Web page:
Then came First Avenue. It actually was a little less exciting than I expected. I thought, “Well, I guess I understand why Brooklyn is the place to be now!” It seemed to drag on forever. Approaching the Willis Avenue Bridge, I saw a good friend and training partner of mine up ahead and my heart sunk. She started in Wave 1 and is a much better runner than I am, so I knew she must have been struggling. I slowed for a minute to check in and wanted to run with her for a bit. God bless her heart, she literally pushed me away and said “go!” The Jewish mother in me would not get her day. So go I did. I was really hot at that point, my hamstring was aching again, and they only thing propelling me forward was the Whippets cheering station. Dashing Whippets, you are the heroes of the marathon (well aside from the guy with crutches and one leg and the firefighter in full gear). Thank you from the bottom of my heart for pushing me forward. The Bronx was truly the best! Once I passed them I thought, “Okay, all I need to do is get to mile 22 and I will allow myself water with Martina! Unfortunately I didn’t see Martina, but I got water for the last time. The sun had come out and I was extremely hot.
Then my amazing fiancé surprised me somewhere along the 5th avenue climb and yelled my name! By the time I was back into Manhattan I got quite frustrated by the course crowding. I put in an expected finish time of 3:55 and was seated in Wave 2, so now Wave 1 runners mostly surrounded me. Many people were walking and I was dodging a lot of people; the congestion I was worried about at the beginning was actually much worse the last five miles of the course. But there was no time to worry about that because I had to finish. I had a test on Monday to study for! I have never been so excited to see Engineer’s gate. I pushed up that horribly “placed” hill to the finish and I was done! Immediately after stopping everything started to hurt again. I almost started crying because it was such a long walk to get water. Then I ran into my second favorite Ironman, wearing his Ironman outfit, in obvious pain after a tough but amazingly fought race. I hobbled to 81st and Columbus to meet John. He asked if I knew my time and I said I wasn’t sure because I only looked at my watch at the end and honestly couldn’t really focus, aka I was delirious. He said I finished in 3:29:23 and I qualified for Boston! I had exactly a one-minute positive split with a lot of water breaks the last 10 miles and two kissing stops, but my last 5K, including that hill, were the fastest of the race (7:51, 7:37, 7:41)! I may not have won, but he is letting me keep the ring ☺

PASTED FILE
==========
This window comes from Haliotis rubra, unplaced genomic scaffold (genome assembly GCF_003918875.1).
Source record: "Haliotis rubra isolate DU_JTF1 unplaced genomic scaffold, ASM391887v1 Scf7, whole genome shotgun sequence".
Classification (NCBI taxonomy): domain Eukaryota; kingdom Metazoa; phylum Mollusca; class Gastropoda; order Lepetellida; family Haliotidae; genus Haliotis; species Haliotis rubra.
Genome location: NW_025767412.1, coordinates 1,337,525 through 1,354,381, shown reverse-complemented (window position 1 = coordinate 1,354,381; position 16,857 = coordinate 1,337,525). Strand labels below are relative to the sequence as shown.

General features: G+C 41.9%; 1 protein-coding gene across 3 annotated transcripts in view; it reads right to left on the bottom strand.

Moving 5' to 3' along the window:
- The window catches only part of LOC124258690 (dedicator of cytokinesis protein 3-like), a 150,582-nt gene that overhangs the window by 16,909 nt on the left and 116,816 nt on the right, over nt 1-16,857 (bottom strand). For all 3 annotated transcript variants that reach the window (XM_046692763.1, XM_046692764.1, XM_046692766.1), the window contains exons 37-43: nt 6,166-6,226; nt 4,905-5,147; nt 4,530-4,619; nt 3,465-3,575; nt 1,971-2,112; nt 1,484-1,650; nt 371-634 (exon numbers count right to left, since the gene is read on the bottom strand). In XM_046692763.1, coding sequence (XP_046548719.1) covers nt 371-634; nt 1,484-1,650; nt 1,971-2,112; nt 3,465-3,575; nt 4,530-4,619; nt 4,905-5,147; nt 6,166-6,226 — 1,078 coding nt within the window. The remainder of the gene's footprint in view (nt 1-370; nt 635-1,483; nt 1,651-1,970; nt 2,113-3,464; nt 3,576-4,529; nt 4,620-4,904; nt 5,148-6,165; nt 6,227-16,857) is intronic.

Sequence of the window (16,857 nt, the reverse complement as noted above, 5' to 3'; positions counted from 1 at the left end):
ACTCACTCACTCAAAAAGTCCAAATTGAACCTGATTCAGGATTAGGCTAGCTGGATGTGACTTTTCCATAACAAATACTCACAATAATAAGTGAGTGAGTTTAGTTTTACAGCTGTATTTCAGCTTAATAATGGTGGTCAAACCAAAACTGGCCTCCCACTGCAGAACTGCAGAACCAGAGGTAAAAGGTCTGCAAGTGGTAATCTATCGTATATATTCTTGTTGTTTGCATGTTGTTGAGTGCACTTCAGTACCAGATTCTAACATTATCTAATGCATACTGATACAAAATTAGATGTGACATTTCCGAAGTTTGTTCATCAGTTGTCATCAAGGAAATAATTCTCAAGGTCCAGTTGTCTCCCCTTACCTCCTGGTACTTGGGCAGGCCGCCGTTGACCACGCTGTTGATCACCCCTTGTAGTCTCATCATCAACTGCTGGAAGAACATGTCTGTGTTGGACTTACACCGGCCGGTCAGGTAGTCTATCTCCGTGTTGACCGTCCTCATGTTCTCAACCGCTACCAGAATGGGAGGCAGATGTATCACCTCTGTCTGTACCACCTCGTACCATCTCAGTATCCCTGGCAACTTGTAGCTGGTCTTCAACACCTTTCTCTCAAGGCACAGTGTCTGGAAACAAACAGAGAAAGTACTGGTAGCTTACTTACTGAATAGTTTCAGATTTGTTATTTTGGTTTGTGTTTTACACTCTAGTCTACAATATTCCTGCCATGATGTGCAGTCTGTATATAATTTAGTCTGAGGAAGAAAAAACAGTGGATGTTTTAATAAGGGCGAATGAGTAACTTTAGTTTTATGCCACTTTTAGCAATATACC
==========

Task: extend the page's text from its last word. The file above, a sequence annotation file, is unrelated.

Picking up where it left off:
So much of running is a mental game. Recovering from anorexia is the hardest thing I have ever done. It meant I had to get comfortable being uncomfortable. This has been my mantra for the last three years and it was my mantra for 26.2 miles on Sunday. Following a broken femur, a corneal ulceration, a diagnosis of anemia, and $1000 in non-insured medical bills from said setbacks, many have said I am unlucky. Unlucky? I am back in medical school working to achieve my dream of becoming a doctor. I am going to marry my best friend next June. My dad passed the one-year survival mark with pancreatic cancer and is training with the enthusiasm of a marathon runner to walk me down the aisle. And I am a proud member of the best running team in NYC. I think I am the luckiest girl in the world!
Thank you to the incredible teammates who make running and training NOT so uncomfortable.